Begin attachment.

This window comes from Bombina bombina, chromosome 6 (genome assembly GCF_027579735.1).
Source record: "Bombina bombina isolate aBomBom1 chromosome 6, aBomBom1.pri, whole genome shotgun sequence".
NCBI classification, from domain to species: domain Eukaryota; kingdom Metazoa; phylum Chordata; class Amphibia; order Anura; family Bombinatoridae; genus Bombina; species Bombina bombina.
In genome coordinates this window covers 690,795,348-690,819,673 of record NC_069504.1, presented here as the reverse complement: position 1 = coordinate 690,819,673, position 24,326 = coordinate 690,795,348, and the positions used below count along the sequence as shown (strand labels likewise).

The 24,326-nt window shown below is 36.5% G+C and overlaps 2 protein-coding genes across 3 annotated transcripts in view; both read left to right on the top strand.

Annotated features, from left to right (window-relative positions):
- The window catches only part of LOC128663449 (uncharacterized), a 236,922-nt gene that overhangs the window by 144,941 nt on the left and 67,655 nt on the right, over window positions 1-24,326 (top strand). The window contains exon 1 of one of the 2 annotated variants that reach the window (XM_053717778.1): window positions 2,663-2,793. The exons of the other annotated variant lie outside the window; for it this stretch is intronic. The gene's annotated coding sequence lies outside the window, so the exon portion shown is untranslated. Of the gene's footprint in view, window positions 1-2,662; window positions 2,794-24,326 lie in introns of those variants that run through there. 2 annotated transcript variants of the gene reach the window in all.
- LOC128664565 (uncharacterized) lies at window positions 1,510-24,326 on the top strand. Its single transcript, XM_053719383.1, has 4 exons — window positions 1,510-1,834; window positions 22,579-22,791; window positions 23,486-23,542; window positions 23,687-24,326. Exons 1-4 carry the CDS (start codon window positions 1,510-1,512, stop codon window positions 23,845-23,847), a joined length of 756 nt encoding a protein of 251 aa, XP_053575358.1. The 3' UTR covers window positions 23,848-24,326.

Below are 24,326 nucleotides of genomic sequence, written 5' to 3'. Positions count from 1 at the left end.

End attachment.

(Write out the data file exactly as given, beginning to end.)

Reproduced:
This window comes from Bombina bombina, chromosome 6 (genome assembly GCF_027579735.1).
Source record: "Bombina bombina isolate aBomBom1 chromosome 6, aBomBom1.pri, whole genome shotgun sequence".
NCBI classification, from domain to species: domain Eukaryota; kingdom Metazoa; phylum Chordata; class Amphibia; order Anura; family Bombinatoridae; genus Bombina; species Bombina bombina.
In genome coordinates this window covers 690,795,348-690,819,673 of record NC_069504.1, presented here as the reverse complement: position 1 = coordinate 690,819,673, position 24,326 = coordinate 690,795,348, and the positions used below count along the sequence as shown (strand labels likewise).

The 24,326-nt window shown below is 36.5% G+C and overlaps 2 protein-coding genes across 3 annotated transcripts in view; both read left to right on the top strand.

Annotated features, from left to right (window-relative positions):
- The window catches only part of LOC128663449 (uncharacterized), a 236,922-nt gene that overhangs the window by 144,941 nt on the left and 67,655 nt on the right, over window positions 1-24,326 (top strand). The window contains exon 1 of one of the 2 annotated variants that reach the window (XM_053717778.1): window positions 2,663-2,793. The exons of the other annotated variant lie outside the window; for it this stretch is intronic. The gene's annotated coding sequence lies outside the window, so the exon portion shown is untranslated. Of the gene's footprint in view, window positions 1-2,662; window positions 2,794-24,326 lie in introns of those variants that run through there. 2 annotated transcript variants of the gene reach the window in all.
- LOC128664565 (uncharacterized) lies at window positions 1,510-24,326 on the top strand. Its single transcript, XM_053719383.1, has 4 exons — window positions 1,510-1,834; window positions 22,579-22,791; window positions 23,486-23,542; window positions 23,687-24,326. Exons 1-4 carry the CDS (start codon window positions 1,510-1,512, stop codon window positions 23,845-23,847), a joined length of 756 nt encoding a protein of 251 aa, XP_053575358.1. The 3' UTR covers window positions 23,848-24,326.

Below are 24,326 nucleotides of genomic sequence, written 5' to 3'. Positions count from 1 at the left end.